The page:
Topaz is found in Chitral and Mardan. The rich, warm and yellow and pink colours are particularly suitable for jewellery. Pink Topaz of Katlang is a unique stone. It is found only in Pakistan. If properly promoted in the world markets, its price can be tremendously increased. Aquamarine occur in Balochistan, Chitral, Kaghan and Neelam Valley. This gem is transparent and ranges from sky blue to sea green in colour.
If the experts opinion is right and the sector has the potential to earn 3 to 5 billion US dollars, then the GoP must assign top priority to this industry. It has not only potential to earn huge foreign exchange but add tremendous value. The GoP must ensure soft-term credit for this sector, remove the remaining irritants, curb smuggling and ensure establishment of state-of-the-art gem cutting and polishing facilities. If India can export US$ 10 million gems and jewellery, why can't we do the same.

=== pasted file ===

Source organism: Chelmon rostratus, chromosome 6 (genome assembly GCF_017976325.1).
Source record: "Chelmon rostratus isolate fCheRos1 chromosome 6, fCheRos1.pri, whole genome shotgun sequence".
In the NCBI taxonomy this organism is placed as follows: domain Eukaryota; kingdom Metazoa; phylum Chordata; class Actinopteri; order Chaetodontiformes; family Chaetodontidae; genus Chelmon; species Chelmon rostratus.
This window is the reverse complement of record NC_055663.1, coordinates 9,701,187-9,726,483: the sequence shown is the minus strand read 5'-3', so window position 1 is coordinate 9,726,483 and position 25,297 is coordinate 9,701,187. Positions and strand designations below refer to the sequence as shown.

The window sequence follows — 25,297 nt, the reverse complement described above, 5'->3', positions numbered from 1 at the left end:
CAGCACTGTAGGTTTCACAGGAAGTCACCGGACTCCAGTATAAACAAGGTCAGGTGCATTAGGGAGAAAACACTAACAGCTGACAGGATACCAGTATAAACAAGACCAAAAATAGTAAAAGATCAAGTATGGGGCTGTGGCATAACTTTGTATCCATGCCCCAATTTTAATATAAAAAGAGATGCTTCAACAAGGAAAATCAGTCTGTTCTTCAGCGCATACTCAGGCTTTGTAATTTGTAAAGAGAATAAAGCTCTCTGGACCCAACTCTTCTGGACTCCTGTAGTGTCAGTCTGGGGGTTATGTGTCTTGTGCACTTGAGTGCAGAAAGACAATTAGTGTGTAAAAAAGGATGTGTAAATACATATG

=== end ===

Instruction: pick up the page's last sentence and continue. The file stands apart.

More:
LOST WAX CASTING
Many of the sophisticated procedures used in the jewellery industry today are based on centuries-old techniques. One such technique is the process of lost wax casting. This was first employed by the Egyptians. Recently rediscovered, it is now the method used for creating around 60 per cent of all karat gold jewellery. This enables manufacturers to produce pieces in multiples at a favourable cost. This comprises of six main steps. 1) From an original design a model is made from metal. A rubber mold is then made using this model. 2) From the rubber mold, multiple copies are made in wax. They are affixed by heat to a solid bar forming a 'tree'. 3) This 'tree' is then placed in a metal flask and covered with plaster of Paris. Once it hardens, the plaster mold is heated in an oven. The wax melts or 'lost' leaving the hollow plaster mold. 4) Molten gold is then forced by pressure or sucked by vacuum into the mold. It fills every crevice and forms perfect copies of the original design. 5) The plaster is broken and washed away from the cooled gold casting. 6) The individual gold items are now ready to be cut from the 'tree' for hand finishing and polishing.
MEASURING BY KARAT